Documentary Now! New series pokes fun at nonfiction

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Zane Fletcher

Finding a Mexican drug lord, the journey of a California rock band from Chicago and the story of how one Inuit man revolutionized cinema – these are just a few of the mock documentaries presented in the recently released Lorne Michaels produced Netflix sketch-comedy show “Documentary Now!”

Starring Fred Armisen and Bill Hader, both of former Saturday Night Live fame, “Documentary Now!” flawlessly satirizes contemporary documentary culture through a variety of genres. Similar to fellow Independent Film Channel (IFC) program “Portlandia” (of which Armisen is a co-creator and star), “Documentary Now!” also features writing from SNL alumnus Seth Meyers, who stuns with his clean storyline and dialogue.

The PBS style documentaries, hosted by none other than Academy Award-winning actress Helen Mirren, lend the perfect format the series, allowing it to explore a va-riety of topics while maintaining cohesion as a unit.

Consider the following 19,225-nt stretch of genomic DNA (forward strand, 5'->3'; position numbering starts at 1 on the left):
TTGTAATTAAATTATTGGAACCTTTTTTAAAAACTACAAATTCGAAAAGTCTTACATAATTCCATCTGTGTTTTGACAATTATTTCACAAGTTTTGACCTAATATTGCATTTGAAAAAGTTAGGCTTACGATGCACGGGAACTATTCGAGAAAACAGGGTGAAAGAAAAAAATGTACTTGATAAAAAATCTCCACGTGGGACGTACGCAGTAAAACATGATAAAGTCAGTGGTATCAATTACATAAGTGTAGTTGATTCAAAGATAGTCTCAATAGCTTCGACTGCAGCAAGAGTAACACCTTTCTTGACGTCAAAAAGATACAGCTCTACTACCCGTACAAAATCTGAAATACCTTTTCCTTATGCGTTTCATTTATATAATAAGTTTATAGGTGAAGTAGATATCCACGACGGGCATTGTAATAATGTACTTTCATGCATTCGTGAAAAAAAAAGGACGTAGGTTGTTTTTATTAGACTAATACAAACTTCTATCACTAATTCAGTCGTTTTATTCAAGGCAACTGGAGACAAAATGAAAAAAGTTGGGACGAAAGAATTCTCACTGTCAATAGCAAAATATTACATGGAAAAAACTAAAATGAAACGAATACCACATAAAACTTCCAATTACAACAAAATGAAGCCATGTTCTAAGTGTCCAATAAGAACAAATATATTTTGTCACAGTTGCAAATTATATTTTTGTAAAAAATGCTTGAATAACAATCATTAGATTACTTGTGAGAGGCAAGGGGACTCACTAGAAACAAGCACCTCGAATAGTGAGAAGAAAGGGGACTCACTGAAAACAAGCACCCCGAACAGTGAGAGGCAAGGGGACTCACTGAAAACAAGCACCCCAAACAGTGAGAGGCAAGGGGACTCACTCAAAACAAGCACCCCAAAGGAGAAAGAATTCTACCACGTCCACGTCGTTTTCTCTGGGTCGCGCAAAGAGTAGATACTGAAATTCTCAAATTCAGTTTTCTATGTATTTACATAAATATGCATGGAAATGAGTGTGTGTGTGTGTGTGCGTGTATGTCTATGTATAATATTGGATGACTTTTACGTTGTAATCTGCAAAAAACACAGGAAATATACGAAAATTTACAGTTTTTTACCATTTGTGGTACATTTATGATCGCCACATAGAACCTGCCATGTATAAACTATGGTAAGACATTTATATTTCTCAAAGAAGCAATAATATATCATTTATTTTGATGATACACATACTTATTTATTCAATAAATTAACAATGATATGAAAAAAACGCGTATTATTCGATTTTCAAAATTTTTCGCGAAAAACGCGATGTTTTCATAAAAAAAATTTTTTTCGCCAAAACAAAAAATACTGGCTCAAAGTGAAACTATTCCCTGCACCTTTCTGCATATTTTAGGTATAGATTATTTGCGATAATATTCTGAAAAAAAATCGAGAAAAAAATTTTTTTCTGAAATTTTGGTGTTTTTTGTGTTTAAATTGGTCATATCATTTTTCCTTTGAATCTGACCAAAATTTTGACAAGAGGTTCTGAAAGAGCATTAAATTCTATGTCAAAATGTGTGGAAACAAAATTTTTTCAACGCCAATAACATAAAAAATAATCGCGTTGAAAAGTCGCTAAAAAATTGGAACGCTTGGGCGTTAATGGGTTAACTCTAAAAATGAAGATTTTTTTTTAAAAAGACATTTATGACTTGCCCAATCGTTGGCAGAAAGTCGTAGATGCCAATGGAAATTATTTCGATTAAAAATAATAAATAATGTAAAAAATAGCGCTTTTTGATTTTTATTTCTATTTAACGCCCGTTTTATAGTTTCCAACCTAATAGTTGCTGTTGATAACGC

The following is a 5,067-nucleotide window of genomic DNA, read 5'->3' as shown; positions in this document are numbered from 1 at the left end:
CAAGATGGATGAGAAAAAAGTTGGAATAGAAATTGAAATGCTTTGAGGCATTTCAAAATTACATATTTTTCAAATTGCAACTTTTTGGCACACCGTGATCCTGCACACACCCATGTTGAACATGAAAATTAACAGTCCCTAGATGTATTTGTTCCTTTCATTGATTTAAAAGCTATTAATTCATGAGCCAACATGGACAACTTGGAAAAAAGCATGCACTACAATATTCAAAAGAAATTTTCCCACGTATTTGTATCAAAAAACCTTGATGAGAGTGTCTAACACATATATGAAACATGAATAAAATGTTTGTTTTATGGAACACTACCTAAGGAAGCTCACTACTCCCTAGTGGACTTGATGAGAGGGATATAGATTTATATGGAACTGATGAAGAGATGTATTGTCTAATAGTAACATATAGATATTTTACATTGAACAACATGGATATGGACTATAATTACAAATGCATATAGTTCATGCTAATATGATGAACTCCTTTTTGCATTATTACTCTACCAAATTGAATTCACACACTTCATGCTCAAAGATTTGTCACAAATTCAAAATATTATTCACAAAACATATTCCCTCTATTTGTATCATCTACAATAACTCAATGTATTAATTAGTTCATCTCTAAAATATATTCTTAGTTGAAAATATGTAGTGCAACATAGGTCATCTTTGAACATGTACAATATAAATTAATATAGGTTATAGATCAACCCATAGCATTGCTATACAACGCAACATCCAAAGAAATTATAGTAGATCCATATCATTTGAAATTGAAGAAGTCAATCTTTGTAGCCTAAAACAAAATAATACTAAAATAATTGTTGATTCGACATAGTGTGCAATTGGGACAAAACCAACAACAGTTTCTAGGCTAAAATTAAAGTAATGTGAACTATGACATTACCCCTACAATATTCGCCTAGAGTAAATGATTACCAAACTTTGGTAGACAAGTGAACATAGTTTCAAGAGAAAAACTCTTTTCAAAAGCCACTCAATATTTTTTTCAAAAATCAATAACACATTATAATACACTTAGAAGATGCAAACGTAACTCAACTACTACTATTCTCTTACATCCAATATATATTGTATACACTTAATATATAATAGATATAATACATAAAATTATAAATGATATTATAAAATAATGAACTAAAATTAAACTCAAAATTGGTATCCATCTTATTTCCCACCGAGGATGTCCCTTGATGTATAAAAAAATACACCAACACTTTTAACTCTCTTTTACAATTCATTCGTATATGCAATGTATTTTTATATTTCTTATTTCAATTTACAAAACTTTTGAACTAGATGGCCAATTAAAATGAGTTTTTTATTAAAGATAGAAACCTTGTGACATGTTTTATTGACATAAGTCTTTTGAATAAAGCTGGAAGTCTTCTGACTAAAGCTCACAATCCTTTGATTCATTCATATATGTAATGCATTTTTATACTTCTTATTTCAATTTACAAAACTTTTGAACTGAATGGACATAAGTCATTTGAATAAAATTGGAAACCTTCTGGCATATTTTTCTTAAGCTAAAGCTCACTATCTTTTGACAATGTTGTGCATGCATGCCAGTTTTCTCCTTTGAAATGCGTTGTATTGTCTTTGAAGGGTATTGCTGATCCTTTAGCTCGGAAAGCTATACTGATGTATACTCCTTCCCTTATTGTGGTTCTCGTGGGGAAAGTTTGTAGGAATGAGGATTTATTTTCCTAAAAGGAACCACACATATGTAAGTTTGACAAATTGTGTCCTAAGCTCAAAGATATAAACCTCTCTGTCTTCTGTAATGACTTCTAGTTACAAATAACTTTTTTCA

The writing is both nuanced and creative, spoofing famous documentaries including Grey Gardens, Nanook Revisited and a “Vice”-like episode. Even without prior knowledge of the originals the jokes land, however, showcasing the writers’ unique abilities in parody.

Those fans of “Portlandia” and “SNL” will not be disappointed – Armisen and Hader are their vintage selves, and they understandably drive each episode. Guest appearances from such stars as Jack Black, rapper Ty Dolla Sign and others give each installment hidden treats, and there is not a single notable disappointment in the entire series.

Perhaps my personal favorite episode was the two part ending, “Gentle and Soft: The Story of the Blue Jean Committee”. Modeled after “The History of the Eagles,” “Gentle and Soft” follows the Blue Jean Committee’s rise to stardom and the subsequent descent. A two-part episode, the piece is full of wit and non-sequiturs, as is the rest of the series.

All in all, “Documentary Now!” was captivating enough to elicit two viewings within a week, and has been my recommended Netflix watch ever since. For fans of documentaries and those less interested.


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